■ Aertsen,Henk, and Alasdair A.MacDonald. Companion to Middle English Romance. Amsterdam: VU University Press, 1990.
   ■ Barbour, John. The Buik of Alexander, or, The Buik of the most noble and valiant conquerour Alexander the Grit. Edited with introductions, and notes by R. L. Graeme Ritchie. Scottish Text Society New Series 17, 12, 21, 25. 4 vols. Edinburgh: Printed for the Scottish Text Society by W. Blackwood and Sons, 1921–1929.
   ■ Kyng Alisaunder. Edited by G. V. Smithers. Early English Text Society 227, 237. 2 vols. London: Published for the Early English Text Society by Oxford University Press, 1952–1957.
   Albrecht Classen

Encyclopedia of medieval literature. 2013.

Look at other dictionaries:

  • Alexander the Great — This article is about the ancient king of Macedon. For other uses, see Alexander the Great (disambiguation). Alexander the Great Basileus of Macedon …   Wikipedia

  • Alexander the Great — Pour les articles homonymes, voir Alexandre le Grand (homonymie). Alexander the Great est un téléfilm américain réalisé par Phil Karlson, diffusé en 1968. Le titre fait référence à Alexandre le Grand (quatrième siècle avant Jésus Christ Sommaire… …   Wikipédia en Français

  • Alexander the Great in the Qur'an — Alexander in the Qur an is a theory that holds that the character of Dhul Qarnayn, mentioned in the Qur an, is in fact Alexander the Great. The name Alexander itself is never mentioned in the Qur an. Dhul Qarnayn (in Arabic ذو القرنين) is a… …   Wikipedia

  • Alexander the Great's personal relationships — Alexander the Great s lifelong companion was Hephaestion, the son of a Macedonian noble. Hephaistion was Alexander s closest friend, and held the position of second in command of Alexander s forces until his death, which devastated Alexander.… …   Wikipedia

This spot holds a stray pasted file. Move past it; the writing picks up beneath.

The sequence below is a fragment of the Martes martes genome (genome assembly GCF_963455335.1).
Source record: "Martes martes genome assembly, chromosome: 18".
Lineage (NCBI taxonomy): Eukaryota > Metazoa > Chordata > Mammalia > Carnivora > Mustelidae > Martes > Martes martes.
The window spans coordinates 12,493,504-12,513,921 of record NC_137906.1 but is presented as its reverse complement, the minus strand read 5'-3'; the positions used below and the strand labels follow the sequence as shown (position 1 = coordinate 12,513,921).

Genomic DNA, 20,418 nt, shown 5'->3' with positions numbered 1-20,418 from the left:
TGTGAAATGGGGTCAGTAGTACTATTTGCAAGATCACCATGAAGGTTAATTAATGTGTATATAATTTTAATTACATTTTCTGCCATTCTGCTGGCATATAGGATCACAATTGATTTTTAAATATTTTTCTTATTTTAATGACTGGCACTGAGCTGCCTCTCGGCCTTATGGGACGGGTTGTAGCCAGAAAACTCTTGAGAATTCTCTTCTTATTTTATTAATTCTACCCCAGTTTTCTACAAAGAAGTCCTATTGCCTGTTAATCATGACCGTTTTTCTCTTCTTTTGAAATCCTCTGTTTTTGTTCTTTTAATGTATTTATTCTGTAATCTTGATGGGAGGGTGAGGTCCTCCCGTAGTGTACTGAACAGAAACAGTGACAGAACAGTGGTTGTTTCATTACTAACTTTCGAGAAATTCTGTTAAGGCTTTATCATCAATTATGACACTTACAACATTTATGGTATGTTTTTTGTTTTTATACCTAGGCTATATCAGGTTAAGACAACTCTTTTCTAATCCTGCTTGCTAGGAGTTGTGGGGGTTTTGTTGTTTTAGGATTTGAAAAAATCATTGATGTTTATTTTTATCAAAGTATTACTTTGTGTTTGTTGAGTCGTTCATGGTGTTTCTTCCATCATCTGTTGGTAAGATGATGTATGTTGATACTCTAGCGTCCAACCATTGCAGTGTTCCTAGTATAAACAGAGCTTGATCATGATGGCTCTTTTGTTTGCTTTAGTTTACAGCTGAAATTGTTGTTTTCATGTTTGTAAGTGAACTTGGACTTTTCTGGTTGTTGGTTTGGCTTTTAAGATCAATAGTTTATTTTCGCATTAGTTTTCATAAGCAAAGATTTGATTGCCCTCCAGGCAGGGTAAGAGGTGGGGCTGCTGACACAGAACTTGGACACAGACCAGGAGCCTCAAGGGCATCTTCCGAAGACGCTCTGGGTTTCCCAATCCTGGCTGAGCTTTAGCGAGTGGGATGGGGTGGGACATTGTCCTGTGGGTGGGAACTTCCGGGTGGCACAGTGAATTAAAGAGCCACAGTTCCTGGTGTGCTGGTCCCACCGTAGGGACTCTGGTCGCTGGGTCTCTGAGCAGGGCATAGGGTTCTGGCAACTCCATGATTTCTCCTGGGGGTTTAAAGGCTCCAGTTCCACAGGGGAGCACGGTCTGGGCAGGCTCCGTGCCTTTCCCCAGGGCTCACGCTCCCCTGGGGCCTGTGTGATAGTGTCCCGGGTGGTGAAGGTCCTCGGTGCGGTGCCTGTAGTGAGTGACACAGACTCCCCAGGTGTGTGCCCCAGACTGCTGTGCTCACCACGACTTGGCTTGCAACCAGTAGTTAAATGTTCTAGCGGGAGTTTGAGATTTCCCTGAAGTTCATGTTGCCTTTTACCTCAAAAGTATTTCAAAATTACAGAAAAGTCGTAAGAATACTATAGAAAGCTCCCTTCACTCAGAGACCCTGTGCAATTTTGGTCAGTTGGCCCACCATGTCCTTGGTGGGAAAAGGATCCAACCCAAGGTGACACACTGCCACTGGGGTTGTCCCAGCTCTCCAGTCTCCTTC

• Alexander the Great (disambiguation) — Alexander the Great, an ancient Greek king of Macedon (336 323 BC)Alexander the Great may also refer to: * Alexander (film), 2004 movie * Alexander I of Georgia, King of Georgia (1412 1442) * Alexander the Great (board game), 1971 board game *… …   Wikipedia

  • Alexander the Great Airport — may refer to:*Kavala International Airport, also known as Kavala International Airport Megas Alexandros , in Kavala, Macedonia, Greece *Skopje Airport, also known as Skopje Alexander the Great Airport, in Skopje, Republic of Macedonia …   Wikipedia

  • Alexander the Great (song) — Infobox Song Name = Alexander the Great Artist = Iron Maiden Album = Somewhere in Time Released = 29 September 1986 track no = 8 Recorded = 1986 Genre = Heavy metal Length = 8:37 Writer = Steve Harris Composer = Steve Harris Label = EMI (UK)… …   Wikipedia

  • Alexander the Great (board game) — Infobox Game subject name=Alexander the Great image link= image caption = Alexander the Great box cover players=2 ages=12+ setup time=15 minutes playing time=2 hours complexity=Medium strategy=High random chance=low skills=Tactics, Strategy… …   Wikipedia

  • Alexander the Great (film) — Infobox Film name = Alexander The Great caption = Original film poster director = Robert Rossen producer = Executive producer: Gordon Griffith Producer: Robert Rossen writer = Robert Rossen narrator = starring = Richard Burton Claire Bloom… …   Wikipedia

  • Cultural depictions of Alexander the Great — Alexander the Great s accomplishments and legacy have been preserved and depicted in many ways. Alexander has figured in works of both high and popular culture from his own era to the modern day. Contents 1 Ancient and Medieval Literature 1.1 In… …   Wikipedia

  • Alexander the Paphlagonian — Alexander the Paphlagonian, a celebrated impostor and worker of false oracles, was born at Aboniteichos in Paphlagonia in the early part of the 2nd century.cite encyclopedia | last = Jowett | first = Benjamin | authorlink = Benjamin Jowett |… …   Wikipedia

Share the article and excerpts

Direct link
Do a right-click on the link above
and select “Copy Link”

We are using cookies for the best presentation of our site. Continuing to use this site, you agree with this.